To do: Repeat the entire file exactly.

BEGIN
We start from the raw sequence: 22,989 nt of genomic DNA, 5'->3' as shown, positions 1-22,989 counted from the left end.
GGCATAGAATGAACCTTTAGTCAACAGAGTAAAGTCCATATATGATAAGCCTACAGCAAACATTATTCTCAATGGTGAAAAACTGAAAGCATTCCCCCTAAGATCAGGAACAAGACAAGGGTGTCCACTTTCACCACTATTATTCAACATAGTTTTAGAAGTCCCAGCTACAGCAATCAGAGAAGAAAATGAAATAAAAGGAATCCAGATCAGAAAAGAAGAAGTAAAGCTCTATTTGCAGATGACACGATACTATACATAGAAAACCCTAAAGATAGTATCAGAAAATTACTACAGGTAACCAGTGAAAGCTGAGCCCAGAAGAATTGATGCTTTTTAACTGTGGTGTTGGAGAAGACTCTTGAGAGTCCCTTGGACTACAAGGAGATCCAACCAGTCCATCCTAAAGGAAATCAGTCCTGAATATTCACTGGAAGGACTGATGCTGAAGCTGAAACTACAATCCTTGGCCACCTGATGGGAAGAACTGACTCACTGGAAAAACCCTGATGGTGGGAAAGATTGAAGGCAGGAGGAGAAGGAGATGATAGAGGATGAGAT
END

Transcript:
We start from the raw sequence: 22,989 nt of genomic DNA, 5'->3' as shown, positions 1-22,989 counted from the left end.
GGCATAGAATGAACCTTTAGTCAACAGAGTAAAGTCCATATATGATAAGCCTACAGCAAACATTATTCTCAATGGTGAAAAACTGAAAGCATTCCCCCTAAGATCAGGAACAAGACAAGGGTGTCCACTTTCACCACTATTATTCAACATAGTTTTAGAAGTCCCAGCTACAGCAATCAGAGAAGAAAATGAAATAAAAGGAATCCAGATCAGAAAAGAAGAAGTAAAGCTCTATTTGCAGATGACACGATACTATACATAGAAAACCCTAAAGATAGTATCAGAAAATTACTACAGGTAACCAGTGAAAGCTGAGCCCAGAAGAATTGATGCTTTTTAACTGTGGTGTTGGAGAAGACTCTTGAGAGTCCCTTGGACTACAAGGAGATCCAACCAGTCCATCCTAAAGGAAATCAGTCCTGAATATTCACTGGAAGGACTGATGCTGAAGCTGAAACTACAATCCTTGGCCACCTGATGGGAAGAACTGACTCACTGGAAAAACCCTGATGGTGGGAAAGATTGAAGGCAGGAGGAGAAGGAGATGATAGAGGATGAGAT